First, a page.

|Captain of the Steppe by Oleg Pavlov. Source: amazon.com|
Captain Ivan Khabarov is stuck in desolate Karabas on the Kazakh steppe. Approaching retirement and troubled by his own diminishing usefulness, he tries growing vegetables to feed his men: “From one potato, so they say, you can get a whole bucketful.” Khabarov’s fresh initiative is at odds with the bureaucratic torpor of late Soviet life and a tragicomedy of crossed purposes ensues.
The author, 43-year-old Oleg Pavlov, was born in Moscow and spent his military service guarding a Kazakh prison. His experiences there inspired much of his fiction, including “Captain of the Steppe” (2013), which was originally published in 1994 and nominated for the Russian Booker Prize when Pavlov was still in his mid-twenties.
A few years later, he actually won the Booker with his 2002 sequel, the second part in what is now the “Tales of Latter Days” trilogy. A more recent novel, “Asystole” (2010), which was shortlisted for the Big Book Prize, is due for publication in English later this year.
Pavlov’s evocations of character and atmosphere are both engaging and depressing. The “cheerless barracks,” where the novel is set, is full of “boot-trodden paths leading to dead ends” and stinks of “damp cats,” rotten food, puttees and bleach. “Only the barrack lice circulated freely,” feasting on starving men.
The emptiness of the steppe and the claustrophobia of the camp are equally disturbing. The captain is “hauling this barge of a camp and all who sailed upon her, all struggling to keep down a rising seasickness.” Encounters with hunger, frostbite, vermin and overflowing latrines are somehow saved from absolute grimness by Pavlov’s light touch.
The despair is partly leavened by entertaining cameos, like Khabarov’s Cossack second-in-command, the huge and eternally drunk Ilya Peregud, with his “endless fear of sobriety”: “Ilya’s heart and soul ran on vodka,” which he could distil from “rice, wheat, rotten apples, wood chips, old women’s headscarves or sour cabbage soup.” With phrases like this, Pavlov commutes unbearable reality into poetic absurdity.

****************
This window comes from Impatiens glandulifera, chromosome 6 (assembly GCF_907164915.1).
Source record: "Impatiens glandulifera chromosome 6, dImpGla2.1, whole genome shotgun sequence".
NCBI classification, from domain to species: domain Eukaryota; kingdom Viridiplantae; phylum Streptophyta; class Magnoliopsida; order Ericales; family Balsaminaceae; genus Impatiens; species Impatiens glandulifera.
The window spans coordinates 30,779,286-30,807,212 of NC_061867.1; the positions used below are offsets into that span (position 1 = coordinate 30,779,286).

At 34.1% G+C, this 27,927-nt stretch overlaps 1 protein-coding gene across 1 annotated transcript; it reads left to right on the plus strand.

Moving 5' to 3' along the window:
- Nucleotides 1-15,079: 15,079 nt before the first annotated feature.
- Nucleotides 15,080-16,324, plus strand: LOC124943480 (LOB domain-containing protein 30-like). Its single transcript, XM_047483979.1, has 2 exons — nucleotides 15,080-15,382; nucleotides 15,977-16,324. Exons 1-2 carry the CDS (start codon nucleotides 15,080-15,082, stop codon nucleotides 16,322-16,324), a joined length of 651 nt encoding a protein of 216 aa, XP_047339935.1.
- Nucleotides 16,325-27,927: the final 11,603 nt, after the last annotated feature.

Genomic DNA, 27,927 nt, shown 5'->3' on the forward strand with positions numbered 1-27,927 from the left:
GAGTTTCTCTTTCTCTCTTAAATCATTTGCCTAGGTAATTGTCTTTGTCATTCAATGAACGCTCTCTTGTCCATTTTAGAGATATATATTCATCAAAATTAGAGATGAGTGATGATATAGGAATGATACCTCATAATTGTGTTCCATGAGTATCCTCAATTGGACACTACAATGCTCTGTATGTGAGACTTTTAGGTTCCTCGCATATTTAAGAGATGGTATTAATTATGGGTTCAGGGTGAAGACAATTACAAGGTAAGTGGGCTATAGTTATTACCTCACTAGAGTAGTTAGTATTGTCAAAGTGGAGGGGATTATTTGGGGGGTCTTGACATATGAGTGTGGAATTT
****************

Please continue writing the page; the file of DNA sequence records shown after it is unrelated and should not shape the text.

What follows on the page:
The novel is populated by a crew of post-Gogolian grotesques, like Smershevich, the head of the disciplinary “special department,” a huge slab of a man with “dark glinting eyes sunken in beneath his forehead” who wields his false hand “like a cudgel.” The translator, Ian Appleby, wisely leaves this sinister-sounding name in the original Russian; readers who miss the overtones of death (“smert”) might still get echoes of spy-hunting SMERSH via Ian Fleming.
Similarly, Skripitsyn, whose name has an onomatopoeic scraping quality in both languages, is a “crawler” who would “kiss a toilet seat, if he thought it would get him promoted.” At one point, he produces documents that look “like someone’s flayed hide.”
“Captain of the Steppe” is Ian Appleby’s first foray into literary translation, after more than a decade as an interpreter and translator, and he has produced an eminently readable book. He modulates with literary skill the subtle contrasts between the soldiers’ colloquialisms (“That’s our grub…” “Yeah, yeah, cap’n … piss off!”), and the more meditative moments (huts “wreathed in stove smoke” or, steppe villages “covered in hoarfrost and immersed in the tall silence of the heavens”).
Marcel Theroux has contributed a sensitive introduction, which notes that while the novel “can be read as a satire on the absurdity and chaos of the decaying Soviet empire,” its main focus is individual struggle and obsession. Ultimately, Theroux writes, it is a “disquieting and comic elegy for the foot soldiers of a vanished nation.”
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